Whole Foods vs. Vitamin Supplements: What you may not knowFeb 25, 2012 09:43PM ● By Dr. Michael Wald
Dr. Michael Wald, Director of Integrated Medicine & Nutrition
Having provided nutritional counseling services for nearly 23 years, I’ve witnessed an ever-increasing controversy over the value of whole foods versus nutritional supplements. Many of my patients say they hope to get all the nutrition they need from their diet; others are willing to take vitamin supplements if I recommend them. Still others insist that foods have all the nutrition they need, and that it’s never necessary to take whole-food concentrates, vitamins, or any other supplements, for that matter.
Here’s my assessment: Always start with foods. Then fill any dietary inadequacies with food concentrates and vitamin supplements. Preferably, use food history, health history and laboratory testing to individualize it all.
Let’s start with some basic definitions:
• Vitamin supplements are vitamins, minerals, amino acids or herbs compounded into a capsule, tablet or liquid.
• Whole foods are unprocessed fruits, vegetables, grains or other foodstuffs, preferably organically grown.
• Whole-food concentrates are foodstuffs (again, preferably organic) that have been dehydrated without high heat or enzymes and made into a capsule, tablet or liquid.
We all know that, ideally, our nutrition should come from our diets; that’s how we evolved. Unfortunately, our food supply has been adulterated by acid rain, soil erosion, over-farming, agricultural chemicals and many other factors. Even if our food supply were perfect, I submit that we now have problems even a “perfect diet” can’t fix: unnaturally high stress, several generations of compromised genetics, exercise deficiency, overmedication, and increases in virtually every major chronic degenerative disease.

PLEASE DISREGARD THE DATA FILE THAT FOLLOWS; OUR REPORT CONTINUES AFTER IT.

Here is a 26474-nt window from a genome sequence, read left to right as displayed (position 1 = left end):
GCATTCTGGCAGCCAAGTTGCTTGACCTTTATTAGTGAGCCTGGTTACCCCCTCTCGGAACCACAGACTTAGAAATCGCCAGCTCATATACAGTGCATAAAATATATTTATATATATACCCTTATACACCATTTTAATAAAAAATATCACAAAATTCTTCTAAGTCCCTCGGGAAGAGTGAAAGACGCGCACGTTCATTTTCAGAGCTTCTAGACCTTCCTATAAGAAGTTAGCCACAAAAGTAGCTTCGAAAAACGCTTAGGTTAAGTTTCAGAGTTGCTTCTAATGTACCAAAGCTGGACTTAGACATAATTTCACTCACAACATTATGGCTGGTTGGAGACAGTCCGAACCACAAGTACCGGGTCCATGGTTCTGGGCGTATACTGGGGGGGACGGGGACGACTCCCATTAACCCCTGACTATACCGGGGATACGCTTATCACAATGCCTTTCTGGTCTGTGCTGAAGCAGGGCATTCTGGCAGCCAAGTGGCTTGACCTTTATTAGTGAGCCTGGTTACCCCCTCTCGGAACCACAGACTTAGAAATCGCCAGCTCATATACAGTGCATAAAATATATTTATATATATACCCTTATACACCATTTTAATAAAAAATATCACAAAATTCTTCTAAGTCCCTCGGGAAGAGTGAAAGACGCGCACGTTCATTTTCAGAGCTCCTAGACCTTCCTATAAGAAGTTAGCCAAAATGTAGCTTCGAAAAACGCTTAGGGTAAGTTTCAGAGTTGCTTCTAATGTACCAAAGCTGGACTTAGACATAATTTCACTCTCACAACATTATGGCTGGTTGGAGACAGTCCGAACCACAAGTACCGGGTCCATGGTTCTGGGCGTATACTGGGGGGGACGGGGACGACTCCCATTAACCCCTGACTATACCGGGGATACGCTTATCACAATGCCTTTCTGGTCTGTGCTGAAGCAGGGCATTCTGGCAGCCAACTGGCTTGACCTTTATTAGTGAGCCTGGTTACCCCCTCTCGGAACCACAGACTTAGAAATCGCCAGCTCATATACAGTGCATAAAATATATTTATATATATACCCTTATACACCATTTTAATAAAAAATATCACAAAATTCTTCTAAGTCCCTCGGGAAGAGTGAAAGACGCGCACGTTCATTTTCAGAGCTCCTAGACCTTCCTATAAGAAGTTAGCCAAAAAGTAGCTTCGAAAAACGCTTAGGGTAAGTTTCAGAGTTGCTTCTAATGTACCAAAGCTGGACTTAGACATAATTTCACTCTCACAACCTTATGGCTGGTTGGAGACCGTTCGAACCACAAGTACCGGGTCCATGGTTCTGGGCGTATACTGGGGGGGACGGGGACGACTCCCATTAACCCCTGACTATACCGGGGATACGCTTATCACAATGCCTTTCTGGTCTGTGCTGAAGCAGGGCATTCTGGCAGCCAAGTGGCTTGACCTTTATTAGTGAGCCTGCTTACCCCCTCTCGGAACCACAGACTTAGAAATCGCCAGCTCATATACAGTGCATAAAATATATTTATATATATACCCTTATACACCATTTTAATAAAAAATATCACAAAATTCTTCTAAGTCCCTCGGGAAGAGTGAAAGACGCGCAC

My practice is full of people with fantastic health habits. Unfortunately, even they can suffer from health issues that, based on my investigation, turn out to be from increased nutritional requirements beyond the scope of the diet (cancers); malabsorption disorders; hormonal issues; and other problems that even the best diet could not overcome.
When my new patients tell me they eat a “healthy” diet, I answer, “How do you know?” What’s a healthy diet for their migraines, arthritis, multiple sclerosis, cancer, general health maintenance, or whatever concern they might have? Most of us learned all we know about nutrition from books, TV or the Internet.
How do you know how many vegetables or fruits you need? How do you know whether you’re properly absorbing the nutrients in your food? How do you know whether age, disease or stress has increased your nutritional needs beyond what you can eat? Even if you could eat what it takes to meet your nutritional requirements, you might become obese in the process. That’s where food concentrates come in.
Harvard Medical School now proposes that we take in 10 to 12 servings of fruits and vegetables each day. While eating this much is completely unreasonable for the average person, food concentrates make it a simple matter.